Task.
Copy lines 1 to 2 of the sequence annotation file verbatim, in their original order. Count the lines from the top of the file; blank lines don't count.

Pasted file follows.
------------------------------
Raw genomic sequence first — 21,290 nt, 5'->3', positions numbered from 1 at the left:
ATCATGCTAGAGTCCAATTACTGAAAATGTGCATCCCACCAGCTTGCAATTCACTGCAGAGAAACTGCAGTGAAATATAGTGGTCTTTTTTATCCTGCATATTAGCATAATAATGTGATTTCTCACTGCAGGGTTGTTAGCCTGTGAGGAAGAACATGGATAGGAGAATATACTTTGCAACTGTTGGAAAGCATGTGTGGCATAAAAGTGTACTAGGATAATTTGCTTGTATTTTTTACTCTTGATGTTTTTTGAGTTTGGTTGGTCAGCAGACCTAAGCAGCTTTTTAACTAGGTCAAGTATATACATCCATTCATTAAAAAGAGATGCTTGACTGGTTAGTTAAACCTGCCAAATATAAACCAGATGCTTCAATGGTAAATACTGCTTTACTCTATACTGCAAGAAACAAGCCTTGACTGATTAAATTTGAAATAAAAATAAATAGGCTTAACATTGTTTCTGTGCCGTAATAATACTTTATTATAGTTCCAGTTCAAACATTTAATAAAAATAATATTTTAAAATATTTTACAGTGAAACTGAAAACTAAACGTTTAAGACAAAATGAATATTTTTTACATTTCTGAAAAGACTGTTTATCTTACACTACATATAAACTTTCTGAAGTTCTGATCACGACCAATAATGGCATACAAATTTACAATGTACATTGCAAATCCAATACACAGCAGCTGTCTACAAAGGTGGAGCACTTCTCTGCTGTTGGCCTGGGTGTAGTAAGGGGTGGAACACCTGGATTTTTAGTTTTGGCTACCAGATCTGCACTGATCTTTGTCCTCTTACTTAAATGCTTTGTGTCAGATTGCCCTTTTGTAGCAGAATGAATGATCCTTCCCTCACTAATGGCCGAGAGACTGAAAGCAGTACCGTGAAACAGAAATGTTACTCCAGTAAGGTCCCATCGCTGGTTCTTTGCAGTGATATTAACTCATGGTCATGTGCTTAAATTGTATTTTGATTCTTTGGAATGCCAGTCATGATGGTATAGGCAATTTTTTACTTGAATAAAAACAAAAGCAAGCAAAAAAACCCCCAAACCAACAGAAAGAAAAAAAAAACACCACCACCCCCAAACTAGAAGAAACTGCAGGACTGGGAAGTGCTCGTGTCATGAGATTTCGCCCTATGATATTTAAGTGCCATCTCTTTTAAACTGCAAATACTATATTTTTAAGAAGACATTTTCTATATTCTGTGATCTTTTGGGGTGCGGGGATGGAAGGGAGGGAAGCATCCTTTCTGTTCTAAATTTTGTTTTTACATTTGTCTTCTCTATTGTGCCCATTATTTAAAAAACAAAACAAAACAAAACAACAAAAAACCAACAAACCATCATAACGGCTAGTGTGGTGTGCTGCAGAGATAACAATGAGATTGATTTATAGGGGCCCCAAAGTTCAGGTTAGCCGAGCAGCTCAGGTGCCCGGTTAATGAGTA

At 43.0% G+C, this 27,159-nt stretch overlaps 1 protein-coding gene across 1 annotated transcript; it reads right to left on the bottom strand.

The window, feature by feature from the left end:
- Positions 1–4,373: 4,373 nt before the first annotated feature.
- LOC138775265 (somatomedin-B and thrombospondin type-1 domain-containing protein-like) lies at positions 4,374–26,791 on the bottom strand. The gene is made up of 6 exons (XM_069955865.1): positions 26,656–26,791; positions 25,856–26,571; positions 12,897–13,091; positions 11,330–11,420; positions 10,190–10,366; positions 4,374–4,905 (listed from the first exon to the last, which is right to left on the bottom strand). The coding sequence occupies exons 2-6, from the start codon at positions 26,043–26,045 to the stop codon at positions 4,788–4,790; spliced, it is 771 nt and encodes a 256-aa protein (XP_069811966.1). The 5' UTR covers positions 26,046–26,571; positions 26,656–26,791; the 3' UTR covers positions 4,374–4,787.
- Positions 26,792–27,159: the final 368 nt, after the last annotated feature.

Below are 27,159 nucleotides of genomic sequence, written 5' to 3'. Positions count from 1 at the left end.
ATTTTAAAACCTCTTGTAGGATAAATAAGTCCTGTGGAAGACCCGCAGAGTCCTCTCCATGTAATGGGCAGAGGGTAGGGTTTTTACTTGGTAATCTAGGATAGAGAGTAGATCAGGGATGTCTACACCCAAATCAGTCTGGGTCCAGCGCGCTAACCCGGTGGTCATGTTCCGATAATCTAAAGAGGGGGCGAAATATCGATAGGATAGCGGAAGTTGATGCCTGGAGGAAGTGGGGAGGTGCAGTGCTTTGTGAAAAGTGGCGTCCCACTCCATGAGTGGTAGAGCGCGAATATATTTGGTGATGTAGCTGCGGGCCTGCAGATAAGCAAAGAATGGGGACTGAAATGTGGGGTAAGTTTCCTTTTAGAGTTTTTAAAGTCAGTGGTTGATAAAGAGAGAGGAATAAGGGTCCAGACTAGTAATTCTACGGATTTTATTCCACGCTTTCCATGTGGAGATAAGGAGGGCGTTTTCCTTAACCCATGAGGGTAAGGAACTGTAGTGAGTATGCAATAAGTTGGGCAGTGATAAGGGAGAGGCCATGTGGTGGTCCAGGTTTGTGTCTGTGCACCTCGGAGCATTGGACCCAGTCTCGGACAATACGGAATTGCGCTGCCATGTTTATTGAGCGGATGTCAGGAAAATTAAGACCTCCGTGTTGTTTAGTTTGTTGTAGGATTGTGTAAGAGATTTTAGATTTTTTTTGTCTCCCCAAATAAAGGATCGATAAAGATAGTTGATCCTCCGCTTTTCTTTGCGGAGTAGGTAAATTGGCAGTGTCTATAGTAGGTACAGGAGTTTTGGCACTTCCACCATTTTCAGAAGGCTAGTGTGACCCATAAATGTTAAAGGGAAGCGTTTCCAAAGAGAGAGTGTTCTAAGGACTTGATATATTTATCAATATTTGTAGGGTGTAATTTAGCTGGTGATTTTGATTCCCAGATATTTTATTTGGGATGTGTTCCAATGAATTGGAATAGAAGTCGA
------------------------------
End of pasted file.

Raw genomic sequence first — 21,290 nt, 5'->3', positions numbered from 1 at the left:
ATCATGCTAGAGTCCAATTACTGAAAATGTGCATCCCACCAGCTTGCAATTCACTGCAGAGAAACTGCAGTGAAATATAGTGGTCTTTTTTATCCTGCATATTAGCATAATAATGTGATTTCTCACTGCAGGGTTGTTAGCCTGTGAGGAAGAACATGGATAGGAGAATATACTTTGCAACTGTTGGAAAGCATGTGTGGCATAAAAGTGTACTAGGATAATTTGCTTGTATTTTTTACTCTTGATGTTTTTTGAGTTTGGTTGGTCAGCAGACCTAAGCAGCTTTTTAACTAGGTCAAGTATATACATCCATTCATTAAAAAGAGATGCTTGACTGGTTAGTTAAACCTGCCAAATATAAACCAGATGCTTCAATGGTAAATACTGCTTTACTCTATACTGCAAGAAACAAGCCTTGACTGATTAAATTTGAAATAAAAATAAATAGGCTTAACATTGTTTCTGTGCCGTAATAATACTTTATTATAGTTCCAGTTCAAACATTTAATAAAAATAATATTTTAAAATATTTTACAGTGAAACTGAAAACTAAACGTTTAAGACAAAATGAATATTTTTTACATTTCTGAAAAGACTGTTTATCTTACACTACATATAAACTTTCTGAAGTTCTGATCACGACCAATAATGGCATACAAATTTACAATGTACATTGCAAATCCAATACACAGCAGCTGTCTACAAAGGTGGAGCACTTCTCTGCTGTTGGCCTGGGTGTAGTAAGGGGTGGAACACCTGGATTTTTAGTTTTGGCTACCAGATCTGCACTGATCTTTGTCCTCTTACTTAAATGCTTTGTGTCAGATTGCCCTTTTGTAGCAGAATGAATGATCCTTCCCTCACTAATGGCCGAGAGACTGAAAGCAGTACCGTGAAACAGAAATGTTACTCCAGTAAGGTCCCATCGCTGGTTCTTTGCAGTGATATTAACTCATGGTCATGTGCTTAAATTGTATTTTGATTCTTTGGAATGCCAGTCATGATGGTATAGGCAATTTTTTACTTGAATAAAAACAAAAGCAAGCAAAAAAACCCCCAAACCAACAGAAAGAAAAAAAAAACACCACCACCCCCAAACTAGAAGAAACTGCAGGACTGGGAAGTGCTCGTGTCATGAGATTTCGCCCTATGATATTTAAGTGCCATCTCTTTTAAACTGCAAATACTATATTTTTAAGAAGACATTTTCTATATTCTGTGATCTTTTGGGGTGCGGGGATGGAAGGGAGGGAAGCATCCTTTCTGTTCTAAATTTTGTTTTTACATTTGTCTTCTCTATTGTGCCCATTATTTAAAAAACAAAACAAAACAAAACAACAAAAAACCAACAAACCATCATAACGGCTAGTGTGGTGTGCTGCAGAGATAACAATGAGATTGATTTATAGGGGCCCCAAAGTTCAGGTTAGCCGAGCAGCTCAGGTGCCCGGTTAATGAGTA